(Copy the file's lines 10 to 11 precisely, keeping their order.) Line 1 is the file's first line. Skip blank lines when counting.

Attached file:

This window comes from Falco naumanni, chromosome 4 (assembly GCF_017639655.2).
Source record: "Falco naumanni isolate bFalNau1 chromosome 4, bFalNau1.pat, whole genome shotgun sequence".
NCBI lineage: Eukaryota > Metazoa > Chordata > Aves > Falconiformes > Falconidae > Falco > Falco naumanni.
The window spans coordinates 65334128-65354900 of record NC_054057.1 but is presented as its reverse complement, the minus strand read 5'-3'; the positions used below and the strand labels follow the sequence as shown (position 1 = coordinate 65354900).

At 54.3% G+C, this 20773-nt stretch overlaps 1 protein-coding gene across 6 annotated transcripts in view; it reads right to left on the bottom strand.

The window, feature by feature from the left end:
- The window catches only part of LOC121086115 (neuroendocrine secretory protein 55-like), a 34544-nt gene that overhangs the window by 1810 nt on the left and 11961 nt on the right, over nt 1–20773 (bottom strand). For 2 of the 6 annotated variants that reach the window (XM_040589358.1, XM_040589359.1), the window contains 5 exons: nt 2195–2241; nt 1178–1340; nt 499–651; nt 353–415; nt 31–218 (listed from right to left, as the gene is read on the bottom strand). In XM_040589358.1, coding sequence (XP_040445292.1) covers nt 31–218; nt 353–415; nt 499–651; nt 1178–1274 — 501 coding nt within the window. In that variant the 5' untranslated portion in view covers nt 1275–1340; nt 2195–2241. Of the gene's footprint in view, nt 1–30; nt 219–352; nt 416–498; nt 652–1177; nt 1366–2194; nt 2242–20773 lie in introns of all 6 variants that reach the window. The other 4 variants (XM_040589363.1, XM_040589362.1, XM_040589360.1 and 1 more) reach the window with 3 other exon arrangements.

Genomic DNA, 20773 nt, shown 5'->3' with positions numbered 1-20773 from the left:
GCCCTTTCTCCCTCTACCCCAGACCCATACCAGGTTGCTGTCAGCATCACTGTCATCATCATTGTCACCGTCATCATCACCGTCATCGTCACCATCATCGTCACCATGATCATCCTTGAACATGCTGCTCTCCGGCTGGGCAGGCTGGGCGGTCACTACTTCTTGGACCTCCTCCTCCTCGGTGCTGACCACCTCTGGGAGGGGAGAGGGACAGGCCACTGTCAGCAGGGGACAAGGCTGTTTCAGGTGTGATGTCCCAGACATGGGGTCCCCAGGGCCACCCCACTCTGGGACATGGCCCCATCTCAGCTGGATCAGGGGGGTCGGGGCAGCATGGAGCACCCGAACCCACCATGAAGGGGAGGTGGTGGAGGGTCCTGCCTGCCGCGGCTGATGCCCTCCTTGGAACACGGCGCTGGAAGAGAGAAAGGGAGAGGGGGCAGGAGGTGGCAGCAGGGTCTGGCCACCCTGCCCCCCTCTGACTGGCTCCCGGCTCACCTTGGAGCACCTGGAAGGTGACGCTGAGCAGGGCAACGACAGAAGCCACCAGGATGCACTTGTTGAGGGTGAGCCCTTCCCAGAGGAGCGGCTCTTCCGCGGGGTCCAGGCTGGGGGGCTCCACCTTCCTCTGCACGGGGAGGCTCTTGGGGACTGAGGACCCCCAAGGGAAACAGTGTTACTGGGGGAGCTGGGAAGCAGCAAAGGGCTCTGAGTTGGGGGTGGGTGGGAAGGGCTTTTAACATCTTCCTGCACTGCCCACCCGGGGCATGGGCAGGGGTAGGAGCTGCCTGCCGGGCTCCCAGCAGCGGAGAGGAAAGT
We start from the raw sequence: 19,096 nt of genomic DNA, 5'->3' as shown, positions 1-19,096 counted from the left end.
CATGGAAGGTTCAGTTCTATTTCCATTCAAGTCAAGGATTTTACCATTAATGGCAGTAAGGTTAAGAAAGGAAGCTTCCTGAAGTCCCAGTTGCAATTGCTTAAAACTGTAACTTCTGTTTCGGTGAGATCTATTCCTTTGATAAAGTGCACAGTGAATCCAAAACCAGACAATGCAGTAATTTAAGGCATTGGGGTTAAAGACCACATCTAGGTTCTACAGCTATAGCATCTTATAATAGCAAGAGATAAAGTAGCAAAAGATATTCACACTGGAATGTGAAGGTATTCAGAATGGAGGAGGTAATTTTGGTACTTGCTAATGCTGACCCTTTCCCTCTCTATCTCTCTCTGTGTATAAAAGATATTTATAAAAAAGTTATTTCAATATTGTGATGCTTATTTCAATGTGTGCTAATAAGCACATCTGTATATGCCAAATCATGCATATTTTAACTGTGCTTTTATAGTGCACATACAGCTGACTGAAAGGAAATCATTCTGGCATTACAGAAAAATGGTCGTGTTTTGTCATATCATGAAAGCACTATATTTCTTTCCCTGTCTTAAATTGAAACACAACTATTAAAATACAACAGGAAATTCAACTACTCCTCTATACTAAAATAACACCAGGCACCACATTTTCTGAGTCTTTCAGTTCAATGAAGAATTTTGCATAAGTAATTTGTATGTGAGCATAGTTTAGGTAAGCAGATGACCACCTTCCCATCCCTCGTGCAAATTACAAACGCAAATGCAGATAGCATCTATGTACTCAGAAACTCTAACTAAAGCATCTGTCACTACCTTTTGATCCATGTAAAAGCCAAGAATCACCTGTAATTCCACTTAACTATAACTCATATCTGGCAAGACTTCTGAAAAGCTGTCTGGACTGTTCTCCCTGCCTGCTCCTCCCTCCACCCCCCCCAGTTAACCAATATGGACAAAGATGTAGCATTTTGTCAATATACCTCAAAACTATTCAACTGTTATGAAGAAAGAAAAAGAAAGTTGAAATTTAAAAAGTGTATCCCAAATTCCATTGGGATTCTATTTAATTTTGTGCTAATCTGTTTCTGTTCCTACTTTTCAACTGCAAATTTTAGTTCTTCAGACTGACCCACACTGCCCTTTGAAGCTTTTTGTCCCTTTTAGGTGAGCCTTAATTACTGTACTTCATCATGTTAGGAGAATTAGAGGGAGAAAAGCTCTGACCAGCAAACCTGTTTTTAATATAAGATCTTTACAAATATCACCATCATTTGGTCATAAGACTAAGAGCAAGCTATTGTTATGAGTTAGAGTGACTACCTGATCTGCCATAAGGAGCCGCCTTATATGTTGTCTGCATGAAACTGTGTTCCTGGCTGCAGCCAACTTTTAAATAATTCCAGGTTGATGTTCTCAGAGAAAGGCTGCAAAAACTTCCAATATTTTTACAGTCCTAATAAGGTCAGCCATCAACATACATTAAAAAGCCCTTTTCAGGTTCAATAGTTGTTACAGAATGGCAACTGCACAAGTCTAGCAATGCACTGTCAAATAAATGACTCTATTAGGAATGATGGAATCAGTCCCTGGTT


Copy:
We start from the raw sequence: 19,096 nt of genomic DNA, 5'->3' as shown, positions 1-19,096 counted from the left end.
CATGGAAGGTTCAGTTCTATTTCCATTCAAGTCAAGGATTTTACCATTAATGGCAGTAAGGTTAAGAAAGGAAGCTTCCTGAAGTCCCAGTTGCAATTGCTTAAAACTGTAACTTCTGTTTCGGTGAGATCTATTCCTTTGATAAAGTGCACAGTGAATCCAAAACCAGACAATGCAGTAATTTAAGGCATTGGGGTTAAAGACCACATCTAGGTTCTACAGCTATAGCATCTTATAATAGCAAGAGATAAAGTAGCAAAAGATATTCACACTGGAATGTGAAGGTATTCAGAATGGAGGAGGTAATTTTGGTACTTGCTAATGCTGACCCTTTCCCTCTCTATCTCTCTCTGTGTATAAAAGATATTTATAAAAAAGTTATTTCAATATTGTGATGCTTATTTCAATGTGTGCTAATAAGCACATCTGTATATGCCAAATCATGCATATTTTAACTGTGCTTTTATAGTGCACATACAGCTGACTGAAAGGAAATCATTCTGGCATTACAGAAAAATGGTCGTGTTTTGTCATATCATGAAAGCACTATATTTCTTTCCCTGTCTTAAATTGAAACACAACTATTAAAATACAACAGGAAATTCAACTACTCCTCTATACTAAAATAACACCAGGCACCACATTTTCTGAGTCTTTCAGTTCAATGAAGAATTTTGCATAAGTAATTTGTATGTGAGCATAGTTTAGGTAAGCAGATGACCACCTTCCCATCCCTCGTGCAAATTACAAACGCAAATGCAGATAGCATCTATGTACTCAGAAACTCTAACTAAAGCATCTGTCACTACCTTTTGATCCATGTAAAAGCCAAGAATCACCTGTAATTCCACTTAACTATAACTCATATCTGGCAAGACTTCTGAAAAGCTGTCTGGACTGTTCTCCCTGCCTGCTCCTCCCTCCACCCCCCCCAGTTAACCAATATGGACAAAGATGTAGCATTTTGTCAATATACCTCAAAACTATTCAACTGTTATGAAGAAAGAAAAAGAAAGTTGAAATTTAAAAAGTGTATCCCAAATTCCATTGGGATTCTATTTAATTTTGTGCTAATCTGTTTCTGTTCCTACTTTTCAACTGCAAATTTTAGTTCTTCAGACTGACCCACACTGCCCTTTGAAGCTTTTTGTCCCTTTTAGGTGAGCCTTAATTACTGTACTTCATCATGTTAGGAGAATTAGAGGGAGAAAAGCTCTGACCAGCAAACCTGTTTTTAATATAAGATCTTTACAAATATCACCATCATTTGGTCATAAGACTAAGAGCAAGCTATTGTTATGAGTTAGAGTGACTACCTGATCTGCCATAAGGAGCCGCCTTATATGTTGTCTGCATGAAACTGTGTTCCTGGCTGCAGCCAACTTTTAAATAATTCCAGGTTGATGTTCTCAGAGAAAGGCTGCAAAAACTTCCAATATTTTTACAGTCCTAATAAGGTCAGCCATCAACATACATTAAAAAGCCCTTTTCAGGTTCAATAGTTGTTACAGAATGGCAACTGCACAAGTCTAGCAATGCACTGTCAAATAAATGACTCTATTAGGAATGATGGAATCAGTCCCTGGTT